David Michael Carr (September 8, 1956 - February 12, 2015) was an American writer, columnist, and author. He wrote the Media Equation column and covered culture for The New York Times. (Click here for full Wikipedia article)
Civilians are equally bewildering to the addict. I've watched people drink a glass and a half of wine and push away the rest. What exactly is the point of that?
Drugs, it seems to me, do not conjure demons; they reveal them.
End-stage addiction is mostly about waiting for the police, or someone, to come and bury you in your shame.
I became a single parent at a time when nobody would trust me with a ficus plant. Other than that, I've been sort of a model citizen.
I now inhabit a life I don’t deserve, but we all walk this earth feeling we are frauds. The trick is to be grateful and hope the caper doesn’t end soon.
If you dumped every reporter who ever sent a snide message or talked smack in private, there would be nothing but crickets chirping in newsrooms all over America.
if your head is in your phone, the scenery never changes.
It's more important that you fit in before you stick out.
Memory becomes not a faculty but a coconspirator, a tool for constructing the self that we show the world.
Necessity is a mother.
Regardless of how much blather you hear about the two parties bickering in Washington, the Beltway is really a monoculture that accommodates the two poles of a debate but very little in between.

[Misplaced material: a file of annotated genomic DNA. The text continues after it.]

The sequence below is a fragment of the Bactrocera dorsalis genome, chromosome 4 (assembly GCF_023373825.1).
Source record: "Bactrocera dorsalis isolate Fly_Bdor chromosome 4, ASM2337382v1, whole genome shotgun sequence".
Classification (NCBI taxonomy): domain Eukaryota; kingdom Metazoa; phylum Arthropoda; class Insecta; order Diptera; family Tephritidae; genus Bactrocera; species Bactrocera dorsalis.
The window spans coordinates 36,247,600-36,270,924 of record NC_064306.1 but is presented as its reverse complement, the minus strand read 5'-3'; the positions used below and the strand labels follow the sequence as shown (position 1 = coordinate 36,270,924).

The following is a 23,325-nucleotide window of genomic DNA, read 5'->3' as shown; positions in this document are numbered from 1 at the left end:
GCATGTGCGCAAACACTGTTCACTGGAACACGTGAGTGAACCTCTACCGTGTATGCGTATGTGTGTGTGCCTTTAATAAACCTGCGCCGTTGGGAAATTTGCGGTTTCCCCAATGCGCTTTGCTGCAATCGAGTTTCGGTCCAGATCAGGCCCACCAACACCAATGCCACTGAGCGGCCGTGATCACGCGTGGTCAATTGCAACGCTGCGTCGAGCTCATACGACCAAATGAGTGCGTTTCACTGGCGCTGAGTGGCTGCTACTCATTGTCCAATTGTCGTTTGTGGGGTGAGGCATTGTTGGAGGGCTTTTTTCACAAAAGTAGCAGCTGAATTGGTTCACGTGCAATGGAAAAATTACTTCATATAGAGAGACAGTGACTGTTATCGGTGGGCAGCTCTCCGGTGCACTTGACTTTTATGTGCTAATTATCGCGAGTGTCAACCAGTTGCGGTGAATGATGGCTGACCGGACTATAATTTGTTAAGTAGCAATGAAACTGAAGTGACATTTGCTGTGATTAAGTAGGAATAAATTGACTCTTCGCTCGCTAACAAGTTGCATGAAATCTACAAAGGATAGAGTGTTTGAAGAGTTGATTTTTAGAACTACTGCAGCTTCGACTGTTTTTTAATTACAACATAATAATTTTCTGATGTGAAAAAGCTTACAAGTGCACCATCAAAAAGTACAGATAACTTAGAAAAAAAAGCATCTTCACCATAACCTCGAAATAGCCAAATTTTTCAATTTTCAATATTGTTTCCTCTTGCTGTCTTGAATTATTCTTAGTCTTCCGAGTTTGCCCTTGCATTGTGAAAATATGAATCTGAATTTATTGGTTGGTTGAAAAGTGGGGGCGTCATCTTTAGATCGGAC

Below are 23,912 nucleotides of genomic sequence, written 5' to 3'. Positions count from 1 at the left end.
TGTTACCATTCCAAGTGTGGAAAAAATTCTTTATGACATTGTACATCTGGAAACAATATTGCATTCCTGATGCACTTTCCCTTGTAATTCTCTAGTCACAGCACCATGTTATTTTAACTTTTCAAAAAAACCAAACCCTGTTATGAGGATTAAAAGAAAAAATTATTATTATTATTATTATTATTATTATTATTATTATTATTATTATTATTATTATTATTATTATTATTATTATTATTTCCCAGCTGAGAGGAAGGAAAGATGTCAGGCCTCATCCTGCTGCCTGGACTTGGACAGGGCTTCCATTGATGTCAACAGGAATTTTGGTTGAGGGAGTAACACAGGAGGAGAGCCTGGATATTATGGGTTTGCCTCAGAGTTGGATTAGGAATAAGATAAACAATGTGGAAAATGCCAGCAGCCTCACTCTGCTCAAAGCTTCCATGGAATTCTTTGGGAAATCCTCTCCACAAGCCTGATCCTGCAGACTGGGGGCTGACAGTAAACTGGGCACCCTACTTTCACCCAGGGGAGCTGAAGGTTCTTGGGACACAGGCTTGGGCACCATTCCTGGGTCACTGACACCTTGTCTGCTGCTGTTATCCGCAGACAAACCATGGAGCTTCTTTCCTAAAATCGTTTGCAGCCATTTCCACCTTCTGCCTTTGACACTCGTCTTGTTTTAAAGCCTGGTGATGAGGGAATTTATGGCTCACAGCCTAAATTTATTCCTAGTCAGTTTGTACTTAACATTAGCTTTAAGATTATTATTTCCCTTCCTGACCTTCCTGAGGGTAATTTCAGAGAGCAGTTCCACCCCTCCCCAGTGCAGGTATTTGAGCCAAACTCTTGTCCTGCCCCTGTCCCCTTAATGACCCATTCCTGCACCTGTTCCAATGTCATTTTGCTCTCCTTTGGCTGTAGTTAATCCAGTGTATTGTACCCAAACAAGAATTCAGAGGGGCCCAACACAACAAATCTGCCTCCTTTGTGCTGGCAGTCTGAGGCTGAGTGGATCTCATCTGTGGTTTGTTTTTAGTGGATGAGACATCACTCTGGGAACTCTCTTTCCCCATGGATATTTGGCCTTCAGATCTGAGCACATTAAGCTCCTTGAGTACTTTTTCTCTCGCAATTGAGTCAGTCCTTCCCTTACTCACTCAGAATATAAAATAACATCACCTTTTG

Some of the burdens we carry include false weight, perhaps to make up for all the horrible stuff we actually did and forgot.
The onset of adulthood is an organic, creeping process. No one wakes up one day and decides, 'Lo, on this day I shall forever put away childish things and begin clipping coupons to go to Wal- Mart.'
The web is kind of a self-cleaning oven and what you have up there can grow more accurate as time goes by. That's never true of print. It's always there for the ages.
There is something terribly existential in all of this: Work all of your life to scratch out a piece of suburban idyll, and then work some more so you can afford to get the hell away from it.
To be an addict is to be something of a cognitive acrobat. You spread versions of yourself around, giving each person the truth he or she needs- you need, actually- to keep them at a remove.
Truth is singular and lies are plural, but history- the facts of what happened is both immutable and mostly unknowable.
We tell ourselves that we lie to protect others, but the self usually comes out looking damn good in the process.
When memory is called to answer, it often answers back with deception.
When people fear for their futures, they like to gather in a dark room and stare at a screen, holding hands against the gloom.
Who you are and what you have been through should give you a prism on life that belongs to you only.
You can have the best search function in the world, but if it is crawling across a cesspool, it is not going to bring back much of anything interesting.
Keep in mind that when public figures get in trouble for something they said, it is usually not because they misspoke, but because they accidentally told the truth.
Facebook is a bit like that big dog galloping toward you in the park. More often than not, it’s hard to tell whether he wants to play with you or eat you.
Keep typing until it turns into writing.